Ninety-nine of the pieces in the MS collection Varia Dalmatica (Zadar, Science Library, shelf no. 253290, MS 617) were meant for local literary communication. All of the pieces were written up to January 1614, and transcribed by Petar Lucić from Trogir; four poems on his death were transcribed by his son Ivan, the future famed historian. The local literary communication pieces are mainly poems (just two are in prose). In all, they comprise 1336 verses: somewhat more than a third of the verses in the whole manuscript. There are eight poems with 30 or more verses, while the shortest are couplets – 12 of them; and the most common in the corpus are six-lined poems, of which there are 17. We know the names of 36 of the authors of these poems (three names remain unclear); seven poems are anonymous. The greatest number of authors are connected to Trogir (11) and Split (10), followed by Šibenik (5); also to be found are writers from Brač, Skradin and Kotor, while the origins of five of the authors have not been determined. The most frequent author in the corpus is Valerij Mazzarelli from Trogir, who contributed 7 poems. Then come Sabo Mladinić, Brač, and Martin Statilić, Trogir, each with six poems. Five texts each are contributed by Marko Marulić, Jerolim Martinčić and Nikola Alberti (Split), Ludovik Paskalić (Kotor), Frano Mužić (Šibenik). As for the groups or individuals who gave rise to the communication texts, there are 56 of them. Among them there are three groups of people and two generic addressees (reader and critic); 17 persons connected with writing and education; nine public officials (all Venetians); five church officials. There are four women, mostly from the Lucić family, all of them addressed in epitaphs. Like the authors, the addressees are mainly related to Trogir, Split and Šibenik. Fourteen are connected with Italy (counting in the Venetian officials). We meet one person each related to Zadar, Dubrovnik and Skradin. Fourteen cannot be connected with any particular place. Many addressees belong to the family, relatives or in-laws of Petar Lucić. Finally, in the list of addressees we can find ten persons also known as authors in the corpus (Trankvil Andreis, Frane Martinčić, Frane Božićević, Ivan Pridoević, Antun Vrančić, Grgur Kabalin, Chrysogonus, Marko Marulić, Petar Lucić, Valerij Mazzarelli; the last three authors are “addressees” also of epitaphs).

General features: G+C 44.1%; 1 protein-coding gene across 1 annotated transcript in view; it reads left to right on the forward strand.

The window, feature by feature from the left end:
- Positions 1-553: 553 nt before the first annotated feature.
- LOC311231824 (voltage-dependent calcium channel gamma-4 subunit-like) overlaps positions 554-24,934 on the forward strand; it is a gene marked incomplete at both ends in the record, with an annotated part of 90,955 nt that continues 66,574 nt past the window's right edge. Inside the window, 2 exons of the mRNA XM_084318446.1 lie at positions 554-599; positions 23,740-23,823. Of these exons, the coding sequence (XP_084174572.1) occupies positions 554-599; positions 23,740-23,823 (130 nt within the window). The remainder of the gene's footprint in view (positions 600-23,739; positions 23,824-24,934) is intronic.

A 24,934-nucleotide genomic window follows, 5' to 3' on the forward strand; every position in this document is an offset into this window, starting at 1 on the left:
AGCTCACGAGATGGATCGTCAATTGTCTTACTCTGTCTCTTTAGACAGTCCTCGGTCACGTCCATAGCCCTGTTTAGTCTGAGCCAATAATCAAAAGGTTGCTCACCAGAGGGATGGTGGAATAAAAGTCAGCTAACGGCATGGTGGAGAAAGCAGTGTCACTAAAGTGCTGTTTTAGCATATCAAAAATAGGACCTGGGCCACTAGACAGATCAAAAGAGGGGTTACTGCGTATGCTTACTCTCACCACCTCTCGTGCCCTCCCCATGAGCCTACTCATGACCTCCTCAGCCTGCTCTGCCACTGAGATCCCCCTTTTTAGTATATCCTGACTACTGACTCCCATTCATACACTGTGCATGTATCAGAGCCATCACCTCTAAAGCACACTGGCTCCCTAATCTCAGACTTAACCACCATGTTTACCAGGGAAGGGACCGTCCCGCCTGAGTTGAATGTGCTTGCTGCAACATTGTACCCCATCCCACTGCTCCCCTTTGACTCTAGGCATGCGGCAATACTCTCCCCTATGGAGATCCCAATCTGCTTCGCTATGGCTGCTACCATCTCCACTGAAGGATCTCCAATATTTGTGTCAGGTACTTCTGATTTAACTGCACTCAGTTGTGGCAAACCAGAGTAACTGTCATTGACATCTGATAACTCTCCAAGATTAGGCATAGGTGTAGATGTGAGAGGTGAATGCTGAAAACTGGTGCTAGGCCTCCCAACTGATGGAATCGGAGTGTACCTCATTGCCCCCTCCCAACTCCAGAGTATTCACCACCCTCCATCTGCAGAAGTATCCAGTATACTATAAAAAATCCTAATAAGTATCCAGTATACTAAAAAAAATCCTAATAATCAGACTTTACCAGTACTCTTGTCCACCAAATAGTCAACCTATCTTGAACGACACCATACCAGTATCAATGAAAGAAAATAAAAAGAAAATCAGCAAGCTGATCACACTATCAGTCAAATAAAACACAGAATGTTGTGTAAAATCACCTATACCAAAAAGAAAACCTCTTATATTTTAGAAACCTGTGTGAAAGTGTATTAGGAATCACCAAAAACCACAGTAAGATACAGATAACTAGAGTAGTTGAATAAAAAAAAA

The poems of the communication corpus are most commonly epigrams (89 of the texts). Five are elegies, there is one long silva in hexameters (Paskalić’s De nemore Corytio, addressed to Emiliano Scheni of Piacenza), another long hexameter encomium (Frano Mužić’s to the rector of Trogir Alviz Barbari, of 1586-87) and one ode (an unknown author writes in honour of Trogir rector Franceso Quirino). The metrical repertoire is fairly restricted; mostly there are elegiac couplets (81 poems), then hexameters (11 poems), hendecasyllabics (3 poems), sapphics (2).